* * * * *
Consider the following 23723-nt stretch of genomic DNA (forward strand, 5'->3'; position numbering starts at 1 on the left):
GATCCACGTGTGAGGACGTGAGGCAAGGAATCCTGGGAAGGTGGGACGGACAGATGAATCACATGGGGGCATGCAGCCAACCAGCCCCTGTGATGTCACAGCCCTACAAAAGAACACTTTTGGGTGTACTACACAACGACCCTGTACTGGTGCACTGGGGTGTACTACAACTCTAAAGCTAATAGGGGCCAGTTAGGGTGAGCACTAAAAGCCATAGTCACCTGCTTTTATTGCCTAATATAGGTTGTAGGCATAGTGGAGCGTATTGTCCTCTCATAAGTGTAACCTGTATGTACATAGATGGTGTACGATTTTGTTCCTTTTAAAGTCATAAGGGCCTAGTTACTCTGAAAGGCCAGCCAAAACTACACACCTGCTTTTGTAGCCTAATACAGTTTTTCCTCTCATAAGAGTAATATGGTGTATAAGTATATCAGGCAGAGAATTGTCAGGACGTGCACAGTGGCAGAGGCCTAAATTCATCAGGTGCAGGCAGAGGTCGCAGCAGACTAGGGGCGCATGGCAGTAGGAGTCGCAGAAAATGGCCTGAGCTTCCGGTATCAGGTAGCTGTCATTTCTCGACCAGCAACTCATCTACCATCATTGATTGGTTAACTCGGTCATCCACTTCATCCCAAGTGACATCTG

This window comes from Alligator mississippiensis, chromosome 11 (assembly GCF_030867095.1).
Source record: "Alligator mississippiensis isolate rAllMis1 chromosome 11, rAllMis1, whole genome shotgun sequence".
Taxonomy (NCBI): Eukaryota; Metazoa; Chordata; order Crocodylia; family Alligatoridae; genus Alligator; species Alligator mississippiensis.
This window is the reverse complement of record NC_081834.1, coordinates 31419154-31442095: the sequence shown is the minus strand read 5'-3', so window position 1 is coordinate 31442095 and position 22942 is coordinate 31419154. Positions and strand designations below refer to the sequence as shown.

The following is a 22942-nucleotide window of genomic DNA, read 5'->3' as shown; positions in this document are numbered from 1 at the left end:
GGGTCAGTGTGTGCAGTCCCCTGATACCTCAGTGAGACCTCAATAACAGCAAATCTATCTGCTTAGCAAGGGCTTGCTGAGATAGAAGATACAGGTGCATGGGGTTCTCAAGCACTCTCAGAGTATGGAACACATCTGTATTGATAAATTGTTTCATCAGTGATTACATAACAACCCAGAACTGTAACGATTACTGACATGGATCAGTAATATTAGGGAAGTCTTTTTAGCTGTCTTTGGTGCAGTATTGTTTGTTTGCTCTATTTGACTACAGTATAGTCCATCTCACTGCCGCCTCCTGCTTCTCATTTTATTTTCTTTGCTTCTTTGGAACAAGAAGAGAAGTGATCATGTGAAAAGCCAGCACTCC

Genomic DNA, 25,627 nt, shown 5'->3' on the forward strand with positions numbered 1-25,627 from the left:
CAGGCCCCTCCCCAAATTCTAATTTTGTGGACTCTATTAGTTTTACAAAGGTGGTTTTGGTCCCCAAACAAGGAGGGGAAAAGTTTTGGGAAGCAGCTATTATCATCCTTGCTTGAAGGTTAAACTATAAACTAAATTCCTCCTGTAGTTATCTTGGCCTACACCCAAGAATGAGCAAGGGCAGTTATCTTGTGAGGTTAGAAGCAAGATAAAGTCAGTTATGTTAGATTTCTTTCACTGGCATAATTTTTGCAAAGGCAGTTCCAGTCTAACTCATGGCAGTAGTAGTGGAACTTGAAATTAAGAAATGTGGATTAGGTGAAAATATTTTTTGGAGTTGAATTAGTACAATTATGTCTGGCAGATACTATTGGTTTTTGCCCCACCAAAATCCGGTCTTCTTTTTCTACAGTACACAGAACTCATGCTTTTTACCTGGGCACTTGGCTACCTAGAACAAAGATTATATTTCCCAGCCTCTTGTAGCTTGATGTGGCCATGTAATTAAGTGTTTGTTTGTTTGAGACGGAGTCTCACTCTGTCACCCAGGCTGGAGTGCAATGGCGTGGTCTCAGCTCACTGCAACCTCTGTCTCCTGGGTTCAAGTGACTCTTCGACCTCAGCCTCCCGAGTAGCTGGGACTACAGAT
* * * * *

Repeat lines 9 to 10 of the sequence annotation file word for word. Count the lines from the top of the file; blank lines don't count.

Genomic DNA, 25,627 nt, shown 5'->3' on the forward strand with positions numbered 1-25,627 from the left:
CAGGCCCCTCCCCAAATTCTAATTTTGTGGACTCTATTAGTTTTACAAAGGTGGTTTTGGTCCCCAAACAAGGAGGGGAAAAGTTTTGGGAAGCAGCTATTATCATCCTTGCTTGAAGGTTAAACTATAAACTAAATTCCTCCTGTAGTTATCTTGGCCTACACCCAAGAATGAGCAAGGGCAGTTATCTTGTGAGGTTAGAAGCAAGATAAAGTCAGTTATGTTAGATTTCTTTCACTGGCATAATTTTTGCAAAGGCAGTTCCAGTCTAACTCATGGCAGTAGTAGTGGAACTTGAAATTAAGAAATGTGGATTAGGTGAAAATATTTTTTGGAGTTGAATTAGTACAATTATGTCTGGCAGATACTATTGGTTTTTGCCCCACCAAAATCCGGTCTTCTTTTTCTACAGTACACAGAACTCATGCTTTTTACCTGGGCACTTGGCTACCTAGAACAAAGATTATATTTCCCAGCCTCTTGTAGCTTGATGTGGCCATGTAATTAAGTGTTTGTTTGTTTGAGACGGAGTCTCACTCTGTCACCCAGGCTGGAGTGCAATGGCGTGGTCTCAGCTCACTGCAACCTCTGTCTCCTGGGTTCAAGTGACTCTTCGACCTCAGCCTCCCGAGTAGCTGGGACTACAGAT